It’s those editing choices that read on a subconscious level that helps pay off later. On all the Bridge scenes, I tried to sprinkle in more reactions from the cast from the last scene in “People of Earth”. There is a beautiful rack-focus between Nilsson and Bryce when Saru gets in the captain’s chair. I couldn’t have added that beautiful shot without the Director, Jonathan Frankes, and DP, Crescenzo Notarile, creating that moment for me. 

In regards to Saru getting promoted to Captain, I felt like I have been sitting on a secret for a long time. It is so great to have that out and the fan’s reaction.

KK: What does Star Trek mean to you, personally, and how has your life changed since joining the Disco team? Is this “just another gig” or is there special meaning attached to this project for you (as it relates to the franchises 55-yearlong legacy and over-arching themes)?

CR: I love getting to be a small part of the Star Trek family and legacy. I grew up watching TNG and have very fond memories. This is the first show that I have gotten to connect with fans who have treated me with such kindness. It’s also nice to have your friends and family already watching your show without me asking them.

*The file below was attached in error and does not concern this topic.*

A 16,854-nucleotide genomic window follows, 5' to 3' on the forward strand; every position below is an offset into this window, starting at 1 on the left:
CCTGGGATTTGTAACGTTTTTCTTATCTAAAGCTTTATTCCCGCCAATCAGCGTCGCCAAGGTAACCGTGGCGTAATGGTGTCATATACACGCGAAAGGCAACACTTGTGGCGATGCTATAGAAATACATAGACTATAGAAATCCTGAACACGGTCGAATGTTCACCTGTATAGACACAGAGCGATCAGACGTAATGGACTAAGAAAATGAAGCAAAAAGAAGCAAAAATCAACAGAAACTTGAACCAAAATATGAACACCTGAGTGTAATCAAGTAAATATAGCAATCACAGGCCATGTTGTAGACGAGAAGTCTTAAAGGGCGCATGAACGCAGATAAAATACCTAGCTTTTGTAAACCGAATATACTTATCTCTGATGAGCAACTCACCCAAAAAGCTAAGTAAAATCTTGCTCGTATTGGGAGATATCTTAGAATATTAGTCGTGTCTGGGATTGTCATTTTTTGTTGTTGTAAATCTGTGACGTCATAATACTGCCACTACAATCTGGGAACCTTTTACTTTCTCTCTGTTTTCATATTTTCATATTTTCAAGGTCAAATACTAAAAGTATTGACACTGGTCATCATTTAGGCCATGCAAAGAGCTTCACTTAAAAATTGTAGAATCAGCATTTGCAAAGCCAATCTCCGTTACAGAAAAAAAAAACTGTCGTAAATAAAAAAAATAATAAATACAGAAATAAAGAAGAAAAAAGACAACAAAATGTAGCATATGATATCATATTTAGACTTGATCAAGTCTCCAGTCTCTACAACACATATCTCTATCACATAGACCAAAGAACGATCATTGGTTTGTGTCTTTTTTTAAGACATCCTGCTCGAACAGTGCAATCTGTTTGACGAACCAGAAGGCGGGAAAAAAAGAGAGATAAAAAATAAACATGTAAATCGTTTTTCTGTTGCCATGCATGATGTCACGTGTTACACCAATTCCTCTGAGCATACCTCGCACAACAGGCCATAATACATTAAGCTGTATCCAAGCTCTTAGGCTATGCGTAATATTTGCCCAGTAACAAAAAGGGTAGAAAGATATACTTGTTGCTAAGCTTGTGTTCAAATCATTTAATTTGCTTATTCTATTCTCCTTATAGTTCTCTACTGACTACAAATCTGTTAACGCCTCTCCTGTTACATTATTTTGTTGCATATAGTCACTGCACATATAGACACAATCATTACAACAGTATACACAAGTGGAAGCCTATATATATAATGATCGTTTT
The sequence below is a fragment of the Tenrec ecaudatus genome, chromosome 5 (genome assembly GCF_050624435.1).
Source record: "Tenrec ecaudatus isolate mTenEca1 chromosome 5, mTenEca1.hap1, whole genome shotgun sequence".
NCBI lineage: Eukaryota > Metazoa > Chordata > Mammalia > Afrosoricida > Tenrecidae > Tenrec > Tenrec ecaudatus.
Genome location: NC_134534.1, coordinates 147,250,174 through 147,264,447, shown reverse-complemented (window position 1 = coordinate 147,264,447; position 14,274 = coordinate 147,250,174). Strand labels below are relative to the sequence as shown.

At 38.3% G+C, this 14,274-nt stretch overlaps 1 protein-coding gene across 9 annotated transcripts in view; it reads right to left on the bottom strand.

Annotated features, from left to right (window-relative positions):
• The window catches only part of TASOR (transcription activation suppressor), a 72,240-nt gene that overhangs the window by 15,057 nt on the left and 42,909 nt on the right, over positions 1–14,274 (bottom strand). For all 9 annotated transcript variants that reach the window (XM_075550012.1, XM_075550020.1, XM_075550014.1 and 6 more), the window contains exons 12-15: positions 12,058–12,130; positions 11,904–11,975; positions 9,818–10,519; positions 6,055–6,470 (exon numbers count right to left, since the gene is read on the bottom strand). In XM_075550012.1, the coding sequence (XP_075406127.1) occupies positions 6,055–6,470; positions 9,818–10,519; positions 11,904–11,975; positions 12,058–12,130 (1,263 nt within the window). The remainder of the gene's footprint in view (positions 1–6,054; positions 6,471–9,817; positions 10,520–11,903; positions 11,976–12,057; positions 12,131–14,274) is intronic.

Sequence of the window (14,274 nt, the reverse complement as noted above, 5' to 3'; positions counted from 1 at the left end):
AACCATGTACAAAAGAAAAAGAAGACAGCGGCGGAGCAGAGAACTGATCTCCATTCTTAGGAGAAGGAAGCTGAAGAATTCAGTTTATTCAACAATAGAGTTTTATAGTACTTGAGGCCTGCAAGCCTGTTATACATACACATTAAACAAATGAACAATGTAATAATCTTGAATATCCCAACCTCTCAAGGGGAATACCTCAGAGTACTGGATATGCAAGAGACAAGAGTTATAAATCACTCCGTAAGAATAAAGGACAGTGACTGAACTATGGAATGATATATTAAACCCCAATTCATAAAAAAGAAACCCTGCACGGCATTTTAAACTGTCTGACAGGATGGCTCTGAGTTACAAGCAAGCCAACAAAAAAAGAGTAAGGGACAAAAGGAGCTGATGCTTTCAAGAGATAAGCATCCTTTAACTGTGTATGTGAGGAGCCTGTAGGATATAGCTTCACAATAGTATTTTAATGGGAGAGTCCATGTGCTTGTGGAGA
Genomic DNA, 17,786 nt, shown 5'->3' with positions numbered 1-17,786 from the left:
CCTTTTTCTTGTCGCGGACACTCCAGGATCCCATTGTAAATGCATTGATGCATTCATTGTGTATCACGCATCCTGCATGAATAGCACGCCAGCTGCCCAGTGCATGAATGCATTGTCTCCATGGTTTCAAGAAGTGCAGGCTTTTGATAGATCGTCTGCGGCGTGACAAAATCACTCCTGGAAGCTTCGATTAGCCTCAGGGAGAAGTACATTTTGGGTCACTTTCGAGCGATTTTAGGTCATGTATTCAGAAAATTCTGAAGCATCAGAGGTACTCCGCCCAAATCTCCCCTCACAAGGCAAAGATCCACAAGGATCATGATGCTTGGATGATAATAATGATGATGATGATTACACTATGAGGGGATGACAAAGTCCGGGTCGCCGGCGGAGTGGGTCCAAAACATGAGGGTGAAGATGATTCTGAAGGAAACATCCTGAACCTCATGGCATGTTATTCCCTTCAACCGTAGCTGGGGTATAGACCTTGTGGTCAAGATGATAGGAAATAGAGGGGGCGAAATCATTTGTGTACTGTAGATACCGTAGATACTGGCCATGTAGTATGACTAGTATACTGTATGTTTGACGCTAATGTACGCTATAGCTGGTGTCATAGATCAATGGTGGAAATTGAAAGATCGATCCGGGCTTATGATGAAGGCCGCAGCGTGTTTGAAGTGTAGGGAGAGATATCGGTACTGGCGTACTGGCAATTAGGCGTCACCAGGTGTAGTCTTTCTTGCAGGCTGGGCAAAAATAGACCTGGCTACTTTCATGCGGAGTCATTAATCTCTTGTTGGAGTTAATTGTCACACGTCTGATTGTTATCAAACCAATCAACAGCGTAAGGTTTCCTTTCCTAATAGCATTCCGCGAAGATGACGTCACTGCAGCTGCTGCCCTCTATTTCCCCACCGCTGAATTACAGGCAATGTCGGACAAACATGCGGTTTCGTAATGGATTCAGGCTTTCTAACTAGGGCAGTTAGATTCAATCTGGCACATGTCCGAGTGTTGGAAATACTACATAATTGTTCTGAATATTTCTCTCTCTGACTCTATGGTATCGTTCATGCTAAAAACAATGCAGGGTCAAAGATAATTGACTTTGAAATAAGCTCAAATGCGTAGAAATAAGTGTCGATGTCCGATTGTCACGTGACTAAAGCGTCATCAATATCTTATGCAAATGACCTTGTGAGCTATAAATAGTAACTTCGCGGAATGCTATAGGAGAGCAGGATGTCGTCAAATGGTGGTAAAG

My father-in-law was a huge Trek fan and even was invited to see the set of TOS in the late ’60s. He passed away before I met my wife, but in some weird cosmic way, when I got this job I felt like I finally got his blessing to marry his daughter.

KK: In what other ways has COVID impacted your life?

Pictured (l-r) David Ajala as Book and Grudge of the CBS All Access series STAR TREK: DISCOVERY. Photo Cr: James Dimmock/CBS ©2019 CBS Interactive, Inc. All Rights Reserved.

CR: As crazy as COVID was for my life and my family, I keep telling myself that we are the lucky ones. My heart goes out to everyone cause even if you don’t catch it, we are still dealing with its ramifications on a mental level.